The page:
Let it Grow: Now is the time for plant propogation

Published 12:00 am Wednesday, August 23, 2006

Loropetalum (Loropetalum chinense) has become increasingly popular in the landscapes across Alabama. You&8217;ll find it in home gardens, commercial properties and roadside plantings.

It has green to purple leaves with downward-pointing tassel-like flowers of pink to purple on most of the plants you find in the nurseries today. Loropetalum varieties can range from tall tree sized plants to ground cover or cascading varieties.

I have the semi-dwarf variety, Chang&8217;s Ruby, in my landscape.

Loropetalum is evergreen and displays a showy burst of flowers in the spring, but blooms can sometimes be found on these beautiful shrubs most any time of the year.

Though we&8217;ve discussed Loropetalum before, we haven&8217;t covered propagation. Today, we&8217;ll explore the possibilities of growing Loropetalum from seeds.

Right now on most plants, seed pods have appeared and are ready for harvesting. These pods are usually within the main canopy of the plant. Sometimes the seed pods are singular and other times you&8217;ll find them in clusters, depending on how much you&8217;ve pruned your plants over the season.

Harvest the pods and place them in a paper bag at room temperature for a few days. The pods will dry out, exposing the seeds. The reason I suggest placing them in a paper bag is to protect you from flying seeds.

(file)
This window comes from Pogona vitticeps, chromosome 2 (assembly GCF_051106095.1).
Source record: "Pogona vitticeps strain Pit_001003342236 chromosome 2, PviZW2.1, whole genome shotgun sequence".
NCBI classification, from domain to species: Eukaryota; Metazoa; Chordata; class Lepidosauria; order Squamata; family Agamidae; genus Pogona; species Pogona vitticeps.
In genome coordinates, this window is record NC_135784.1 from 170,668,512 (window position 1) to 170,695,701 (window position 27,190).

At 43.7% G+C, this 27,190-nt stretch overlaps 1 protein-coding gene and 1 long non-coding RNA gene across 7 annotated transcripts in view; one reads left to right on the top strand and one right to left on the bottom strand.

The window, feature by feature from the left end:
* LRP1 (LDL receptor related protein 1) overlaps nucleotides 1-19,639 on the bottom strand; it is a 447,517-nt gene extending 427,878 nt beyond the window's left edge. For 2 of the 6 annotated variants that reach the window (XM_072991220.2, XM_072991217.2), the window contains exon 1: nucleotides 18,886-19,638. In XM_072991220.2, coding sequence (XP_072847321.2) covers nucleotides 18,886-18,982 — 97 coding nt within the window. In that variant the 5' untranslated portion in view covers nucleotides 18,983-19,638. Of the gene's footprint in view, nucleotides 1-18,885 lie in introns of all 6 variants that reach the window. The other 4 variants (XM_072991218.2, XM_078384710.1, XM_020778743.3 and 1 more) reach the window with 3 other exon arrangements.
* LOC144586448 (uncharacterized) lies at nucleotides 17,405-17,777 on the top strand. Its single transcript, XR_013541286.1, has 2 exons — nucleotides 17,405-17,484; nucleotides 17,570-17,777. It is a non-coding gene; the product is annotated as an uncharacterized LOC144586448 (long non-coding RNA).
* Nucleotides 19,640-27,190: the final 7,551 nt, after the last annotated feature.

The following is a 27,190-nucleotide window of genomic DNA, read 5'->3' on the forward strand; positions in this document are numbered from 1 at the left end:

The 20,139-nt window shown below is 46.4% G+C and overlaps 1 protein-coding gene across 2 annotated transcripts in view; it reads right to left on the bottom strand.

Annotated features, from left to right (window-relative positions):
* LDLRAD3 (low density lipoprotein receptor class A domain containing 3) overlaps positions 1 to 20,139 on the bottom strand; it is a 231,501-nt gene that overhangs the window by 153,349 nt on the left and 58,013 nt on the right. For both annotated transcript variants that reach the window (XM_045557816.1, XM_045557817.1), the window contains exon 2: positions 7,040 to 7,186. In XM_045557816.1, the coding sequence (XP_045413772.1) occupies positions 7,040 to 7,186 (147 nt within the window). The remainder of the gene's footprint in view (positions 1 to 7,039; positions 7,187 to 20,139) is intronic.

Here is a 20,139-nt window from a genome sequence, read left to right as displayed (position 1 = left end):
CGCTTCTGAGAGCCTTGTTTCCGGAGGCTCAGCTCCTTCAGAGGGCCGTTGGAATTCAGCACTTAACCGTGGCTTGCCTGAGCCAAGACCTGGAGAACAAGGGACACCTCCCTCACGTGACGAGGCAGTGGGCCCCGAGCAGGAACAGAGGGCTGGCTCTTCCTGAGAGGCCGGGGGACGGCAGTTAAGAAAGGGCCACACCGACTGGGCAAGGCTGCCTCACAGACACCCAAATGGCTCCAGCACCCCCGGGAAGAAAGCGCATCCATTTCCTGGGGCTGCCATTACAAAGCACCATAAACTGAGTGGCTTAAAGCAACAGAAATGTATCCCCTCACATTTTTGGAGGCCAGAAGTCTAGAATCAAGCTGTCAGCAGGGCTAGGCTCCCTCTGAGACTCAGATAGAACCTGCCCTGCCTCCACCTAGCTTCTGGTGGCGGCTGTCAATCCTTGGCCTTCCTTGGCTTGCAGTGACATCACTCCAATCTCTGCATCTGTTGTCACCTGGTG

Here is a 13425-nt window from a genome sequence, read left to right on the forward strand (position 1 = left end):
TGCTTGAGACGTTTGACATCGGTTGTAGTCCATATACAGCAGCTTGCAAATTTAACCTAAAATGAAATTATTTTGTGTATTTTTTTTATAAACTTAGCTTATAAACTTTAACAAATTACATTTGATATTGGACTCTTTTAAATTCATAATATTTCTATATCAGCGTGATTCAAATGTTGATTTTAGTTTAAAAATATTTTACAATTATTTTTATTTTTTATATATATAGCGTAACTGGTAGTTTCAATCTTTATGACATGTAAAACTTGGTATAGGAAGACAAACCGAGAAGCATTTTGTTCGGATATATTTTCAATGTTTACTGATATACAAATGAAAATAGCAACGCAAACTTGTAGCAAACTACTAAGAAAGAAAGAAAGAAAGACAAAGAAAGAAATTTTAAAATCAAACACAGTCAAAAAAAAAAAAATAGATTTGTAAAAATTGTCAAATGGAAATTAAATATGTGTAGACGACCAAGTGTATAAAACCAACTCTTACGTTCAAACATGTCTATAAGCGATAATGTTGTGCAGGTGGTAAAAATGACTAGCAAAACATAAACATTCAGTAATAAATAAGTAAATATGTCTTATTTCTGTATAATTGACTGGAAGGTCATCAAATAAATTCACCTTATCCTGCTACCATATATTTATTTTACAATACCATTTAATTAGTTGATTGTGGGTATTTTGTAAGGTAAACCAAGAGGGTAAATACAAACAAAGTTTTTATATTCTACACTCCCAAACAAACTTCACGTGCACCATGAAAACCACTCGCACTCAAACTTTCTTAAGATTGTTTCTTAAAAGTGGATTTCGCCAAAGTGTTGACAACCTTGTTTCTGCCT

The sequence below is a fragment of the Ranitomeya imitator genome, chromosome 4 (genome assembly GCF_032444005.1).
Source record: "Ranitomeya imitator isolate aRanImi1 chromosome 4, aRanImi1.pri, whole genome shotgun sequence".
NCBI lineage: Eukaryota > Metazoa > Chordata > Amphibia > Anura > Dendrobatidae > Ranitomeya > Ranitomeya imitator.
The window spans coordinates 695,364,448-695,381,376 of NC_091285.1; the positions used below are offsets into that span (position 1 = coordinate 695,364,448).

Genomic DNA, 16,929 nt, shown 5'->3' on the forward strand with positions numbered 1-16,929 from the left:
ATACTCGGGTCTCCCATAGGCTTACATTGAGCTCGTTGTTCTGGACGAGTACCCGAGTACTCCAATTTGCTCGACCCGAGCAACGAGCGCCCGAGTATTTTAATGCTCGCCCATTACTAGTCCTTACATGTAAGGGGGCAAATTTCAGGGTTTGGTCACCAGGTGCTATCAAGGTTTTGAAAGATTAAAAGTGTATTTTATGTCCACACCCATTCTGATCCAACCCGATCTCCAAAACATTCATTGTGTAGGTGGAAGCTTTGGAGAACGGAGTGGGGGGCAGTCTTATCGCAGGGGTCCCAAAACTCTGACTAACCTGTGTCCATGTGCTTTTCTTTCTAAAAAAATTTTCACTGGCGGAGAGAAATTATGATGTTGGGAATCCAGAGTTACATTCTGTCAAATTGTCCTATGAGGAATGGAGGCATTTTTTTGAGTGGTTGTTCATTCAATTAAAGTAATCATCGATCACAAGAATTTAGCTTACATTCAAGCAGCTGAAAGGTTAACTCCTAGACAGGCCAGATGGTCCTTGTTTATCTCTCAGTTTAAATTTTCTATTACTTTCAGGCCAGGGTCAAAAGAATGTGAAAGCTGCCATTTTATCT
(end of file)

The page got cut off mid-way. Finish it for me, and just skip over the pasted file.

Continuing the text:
As the pod dries, it will expel the seeds and could send them flying across the room. I discovered this phenomenon the interesting way. I harvested seed pods, placed them on my desk to later place in a bag and forgot they were there. The seeds started flying all over my office and one actually hit me in the face before I could figure out what was going on.

The seeds are about 3/16&8221; long, black and football shaped with a slick coating. The slick coating is what makes them projectile like as the pods shrink and open.

After the pods open, place your seeds in an airtight plastic bag, in the refrigerator for about six months. In mid spring plant them in a good potting medium about 11 inches deep and keep watered but not soaking wet.

It takes anywhere from three months to a year for them to germinate.

Just be patient and watch.